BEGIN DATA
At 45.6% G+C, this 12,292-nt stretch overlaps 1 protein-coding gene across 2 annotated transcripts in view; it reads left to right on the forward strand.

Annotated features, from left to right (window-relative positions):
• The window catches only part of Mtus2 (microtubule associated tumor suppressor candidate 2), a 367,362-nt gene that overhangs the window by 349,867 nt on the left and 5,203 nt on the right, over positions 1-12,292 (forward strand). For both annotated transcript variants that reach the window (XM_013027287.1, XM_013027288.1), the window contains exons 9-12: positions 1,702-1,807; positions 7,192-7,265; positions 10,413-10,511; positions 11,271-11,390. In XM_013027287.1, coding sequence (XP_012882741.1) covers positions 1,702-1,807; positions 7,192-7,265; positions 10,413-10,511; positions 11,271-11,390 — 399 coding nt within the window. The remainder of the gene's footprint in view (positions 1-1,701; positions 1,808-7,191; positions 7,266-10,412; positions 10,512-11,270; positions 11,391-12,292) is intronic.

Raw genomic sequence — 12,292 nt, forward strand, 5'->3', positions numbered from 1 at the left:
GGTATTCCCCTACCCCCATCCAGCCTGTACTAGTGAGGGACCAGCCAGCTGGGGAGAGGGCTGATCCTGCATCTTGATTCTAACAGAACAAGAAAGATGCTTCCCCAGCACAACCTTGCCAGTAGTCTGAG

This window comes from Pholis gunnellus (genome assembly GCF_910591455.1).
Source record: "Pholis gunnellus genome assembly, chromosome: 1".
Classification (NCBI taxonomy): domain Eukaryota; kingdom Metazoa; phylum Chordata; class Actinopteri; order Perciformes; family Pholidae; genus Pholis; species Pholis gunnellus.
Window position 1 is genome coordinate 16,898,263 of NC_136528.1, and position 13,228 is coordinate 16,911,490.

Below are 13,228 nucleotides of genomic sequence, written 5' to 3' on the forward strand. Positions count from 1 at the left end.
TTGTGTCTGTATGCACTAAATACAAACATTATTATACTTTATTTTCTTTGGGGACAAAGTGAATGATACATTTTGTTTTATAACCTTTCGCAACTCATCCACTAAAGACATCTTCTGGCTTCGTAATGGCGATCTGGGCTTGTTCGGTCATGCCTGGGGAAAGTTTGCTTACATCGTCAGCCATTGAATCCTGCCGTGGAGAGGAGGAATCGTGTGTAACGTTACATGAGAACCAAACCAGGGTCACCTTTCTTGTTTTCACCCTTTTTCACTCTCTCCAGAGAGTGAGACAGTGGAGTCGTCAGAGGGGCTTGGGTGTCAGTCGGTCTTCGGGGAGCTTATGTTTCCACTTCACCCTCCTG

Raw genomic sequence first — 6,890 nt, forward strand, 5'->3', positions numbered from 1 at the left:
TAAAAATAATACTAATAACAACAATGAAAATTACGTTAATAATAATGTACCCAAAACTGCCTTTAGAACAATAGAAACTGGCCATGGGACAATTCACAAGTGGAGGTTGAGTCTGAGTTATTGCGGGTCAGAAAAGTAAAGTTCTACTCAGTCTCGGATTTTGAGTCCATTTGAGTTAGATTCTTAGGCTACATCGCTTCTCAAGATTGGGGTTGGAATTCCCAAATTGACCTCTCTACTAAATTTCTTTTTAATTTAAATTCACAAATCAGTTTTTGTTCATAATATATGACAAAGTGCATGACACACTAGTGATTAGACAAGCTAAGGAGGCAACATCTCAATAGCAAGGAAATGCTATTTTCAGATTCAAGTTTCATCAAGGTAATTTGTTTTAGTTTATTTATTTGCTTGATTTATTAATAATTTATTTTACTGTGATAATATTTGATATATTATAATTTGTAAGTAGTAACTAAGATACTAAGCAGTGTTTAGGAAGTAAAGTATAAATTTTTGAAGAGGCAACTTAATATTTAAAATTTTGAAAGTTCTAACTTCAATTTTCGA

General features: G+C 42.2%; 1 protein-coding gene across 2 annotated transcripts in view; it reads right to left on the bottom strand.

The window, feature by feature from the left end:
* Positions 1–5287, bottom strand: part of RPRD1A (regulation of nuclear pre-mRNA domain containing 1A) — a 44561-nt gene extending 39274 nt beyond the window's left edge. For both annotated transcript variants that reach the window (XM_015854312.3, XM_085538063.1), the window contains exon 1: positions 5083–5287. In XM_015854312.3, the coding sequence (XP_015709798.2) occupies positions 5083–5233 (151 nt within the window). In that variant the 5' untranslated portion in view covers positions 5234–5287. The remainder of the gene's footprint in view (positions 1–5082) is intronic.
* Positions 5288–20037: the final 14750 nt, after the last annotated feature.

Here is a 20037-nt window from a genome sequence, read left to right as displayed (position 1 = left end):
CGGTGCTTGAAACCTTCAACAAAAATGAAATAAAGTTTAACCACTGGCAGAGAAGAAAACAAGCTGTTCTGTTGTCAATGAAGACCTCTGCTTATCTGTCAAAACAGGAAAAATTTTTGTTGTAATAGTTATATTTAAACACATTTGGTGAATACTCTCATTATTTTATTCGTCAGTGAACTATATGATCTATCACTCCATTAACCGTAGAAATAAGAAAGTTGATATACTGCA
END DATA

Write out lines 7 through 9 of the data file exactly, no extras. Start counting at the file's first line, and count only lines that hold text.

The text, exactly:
Source record: "Pholis gunnellus genome assembly, chromosome: 1".
Classification (NCBI taxonomy): domain Eukaryota; kingdom Metazoa; phylum Chordata; class Actinopteri; order Perciformes; family Pholidae; genus Pholis; species Pholis gunnellus.
Window position 1 is genome coordinate 16,898,263 of NC_136528.1, and position 13,228 is coordinate 16,911,490.